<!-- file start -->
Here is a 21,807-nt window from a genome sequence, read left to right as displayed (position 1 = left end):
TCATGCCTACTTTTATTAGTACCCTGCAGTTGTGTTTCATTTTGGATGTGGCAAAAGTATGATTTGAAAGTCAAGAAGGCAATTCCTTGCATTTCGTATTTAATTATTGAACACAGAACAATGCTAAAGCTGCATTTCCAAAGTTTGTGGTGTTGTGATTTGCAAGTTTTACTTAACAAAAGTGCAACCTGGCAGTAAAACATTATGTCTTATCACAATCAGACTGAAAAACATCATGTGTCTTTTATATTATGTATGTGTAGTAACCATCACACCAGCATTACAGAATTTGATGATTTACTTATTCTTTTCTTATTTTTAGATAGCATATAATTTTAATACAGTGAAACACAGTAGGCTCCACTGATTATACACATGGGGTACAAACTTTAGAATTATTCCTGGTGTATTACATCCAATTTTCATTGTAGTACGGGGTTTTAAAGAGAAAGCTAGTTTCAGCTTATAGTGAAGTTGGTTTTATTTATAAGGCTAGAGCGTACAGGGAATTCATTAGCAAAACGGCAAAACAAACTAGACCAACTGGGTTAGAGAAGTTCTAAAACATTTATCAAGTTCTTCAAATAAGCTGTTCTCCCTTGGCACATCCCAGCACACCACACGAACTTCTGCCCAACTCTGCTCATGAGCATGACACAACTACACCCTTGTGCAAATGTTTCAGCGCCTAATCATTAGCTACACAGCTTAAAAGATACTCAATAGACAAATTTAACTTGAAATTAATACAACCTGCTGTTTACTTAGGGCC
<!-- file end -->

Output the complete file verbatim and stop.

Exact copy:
Here is a 21,807-nt window from a genome sequence, read left to right as displayed (position 1 = left end):
TCATGCCTACTTTTATTAGTACCCTGCAGTTGTGTTTCATTTTGGATGTGGCAAAAGTATGATTTGAAAGTCAAGAAGGCAATTCCTTGCATTTCGTATTTAATTATTGAACACAGAACAATGCTAAAGCTGCATTTCCAAAGTTTGTGGTGTTGTGATTTGCAAGTTTTACTTAACAAAAGTGCAACCTGGCAGTAAAACATTATGTCTTATCACAATCAGACTGAAAAACATCATGTGTCTTTTATATTATGTATGTGTAGTAACCATCACACCAGCATTACAGAATTTGATGATTTACTTATTCTTTTCTTATTTTTAGATAGCATATAATTTTAATACAGTGAAACACAGTAGGCTCCACTGATTATACACATGGGGTACAAACTTTAGAATTATTCCTGGTGTATTACATCCAATTTTCATTGTAGTACGGGGTTTTAAAGAGAAAGCTAGTTTCAGCTTATAGTGAAGTTGGTTTTATTTATAAGGCTAGAGCGTACAGGGAATTCATTAGCAAAACGGCAAAACAAACTAGACCAACTGGGTTAGAGAAGTTCTAAAACATTTATCAAGTTCTTCAAATAAGCTGTTCTCCCTTGGCACATCCCAGCACACCACACGAACTTCTGCCCAACTCTGCTCATGAGCATGACACAACTACACCCTTGTGCAAATGTTTCAGCGCCTAATCATTAGCTACACAGCTTAAAAGATACTCAATAGACAAATTTAACTTGAAATTAATACAACCTGCTGTTTACTTAGGGCC